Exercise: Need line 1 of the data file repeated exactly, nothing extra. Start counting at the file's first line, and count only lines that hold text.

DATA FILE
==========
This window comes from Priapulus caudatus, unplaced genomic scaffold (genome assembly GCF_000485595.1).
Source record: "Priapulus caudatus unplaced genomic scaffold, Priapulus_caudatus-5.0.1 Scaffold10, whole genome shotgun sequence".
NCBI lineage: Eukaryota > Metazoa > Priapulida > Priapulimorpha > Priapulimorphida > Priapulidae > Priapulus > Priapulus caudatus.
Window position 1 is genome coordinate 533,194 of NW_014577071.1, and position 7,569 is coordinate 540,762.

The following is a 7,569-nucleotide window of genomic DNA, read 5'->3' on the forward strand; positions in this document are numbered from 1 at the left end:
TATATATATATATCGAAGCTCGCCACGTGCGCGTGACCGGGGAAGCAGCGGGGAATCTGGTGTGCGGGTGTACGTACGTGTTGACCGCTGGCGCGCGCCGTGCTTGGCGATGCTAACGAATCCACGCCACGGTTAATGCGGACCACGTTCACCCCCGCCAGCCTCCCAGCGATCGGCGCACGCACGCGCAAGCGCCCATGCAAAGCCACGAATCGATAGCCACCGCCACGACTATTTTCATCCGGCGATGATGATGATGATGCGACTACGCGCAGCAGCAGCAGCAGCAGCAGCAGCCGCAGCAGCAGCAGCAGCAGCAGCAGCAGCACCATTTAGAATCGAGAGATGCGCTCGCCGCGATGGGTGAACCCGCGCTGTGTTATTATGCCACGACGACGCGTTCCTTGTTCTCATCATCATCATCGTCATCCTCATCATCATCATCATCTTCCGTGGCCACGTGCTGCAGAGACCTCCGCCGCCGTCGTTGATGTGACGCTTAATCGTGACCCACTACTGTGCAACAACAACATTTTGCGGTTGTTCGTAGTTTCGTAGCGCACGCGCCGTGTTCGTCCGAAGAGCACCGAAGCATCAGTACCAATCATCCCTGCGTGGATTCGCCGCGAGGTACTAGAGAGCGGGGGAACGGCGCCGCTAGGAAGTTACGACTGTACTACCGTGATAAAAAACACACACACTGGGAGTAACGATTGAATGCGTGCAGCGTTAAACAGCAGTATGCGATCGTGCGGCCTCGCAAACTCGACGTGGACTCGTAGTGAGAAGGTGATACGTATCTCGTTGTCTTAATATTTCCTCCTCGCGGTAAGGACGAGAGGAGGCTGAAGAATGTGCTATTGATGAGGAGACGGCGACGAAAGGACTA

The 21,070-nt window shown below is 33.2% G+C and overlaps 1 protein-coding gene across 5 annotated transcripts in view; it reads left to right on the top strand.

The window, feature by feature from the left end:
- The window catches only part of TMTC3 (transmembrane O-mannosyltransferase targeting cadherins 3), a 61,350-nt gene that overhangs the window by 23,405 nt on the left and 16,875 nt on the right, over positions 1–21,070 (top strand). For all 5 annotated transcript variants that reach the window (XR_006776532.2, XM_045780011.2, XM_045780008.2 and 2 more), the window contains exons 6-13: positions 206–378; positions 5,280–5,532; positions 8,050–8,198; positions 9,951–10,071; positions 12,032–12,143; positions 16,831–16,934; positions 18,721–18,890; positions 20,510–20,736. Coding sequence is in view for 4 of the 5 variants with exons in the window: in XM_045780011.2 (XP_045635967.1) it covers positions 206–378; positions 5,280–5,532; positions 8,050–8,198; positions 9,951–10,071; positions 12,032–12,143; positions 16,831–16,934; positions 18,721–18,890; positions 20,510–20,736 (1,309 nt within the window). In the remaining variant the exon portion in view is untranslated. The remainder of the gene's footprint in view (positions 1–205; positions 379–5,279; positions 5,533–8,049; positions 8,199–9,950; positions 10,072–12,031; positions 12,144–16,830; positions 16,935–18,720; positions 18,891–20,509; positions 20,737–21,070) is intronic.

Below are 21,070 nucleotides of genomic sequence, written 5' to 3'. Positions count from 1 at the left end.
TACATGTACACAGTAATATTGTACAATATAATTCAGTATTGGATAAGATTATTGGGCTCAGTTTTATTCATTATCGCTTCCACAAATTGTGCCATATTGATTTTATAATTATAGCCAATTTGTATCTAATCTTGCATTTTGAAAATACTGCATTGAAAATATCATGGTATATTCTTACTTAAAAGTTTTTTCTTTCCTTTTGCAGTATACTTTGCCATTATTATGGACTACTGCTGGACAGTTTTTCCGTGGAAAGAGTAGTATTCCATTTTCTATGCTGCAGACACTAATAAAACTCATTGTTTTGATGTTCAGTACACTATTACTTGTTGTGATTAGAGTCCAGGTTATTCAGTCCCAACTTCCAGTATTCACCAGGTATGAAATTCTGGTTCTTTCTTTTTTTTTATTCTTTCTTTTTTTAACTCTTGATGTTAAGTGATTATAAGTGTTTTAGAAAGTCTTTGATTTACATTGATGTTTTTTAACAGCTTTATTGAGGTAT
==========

This window comes from Priapulus caudatus, unplaced genomic scaffold (genome assembly GCF_000485595.1).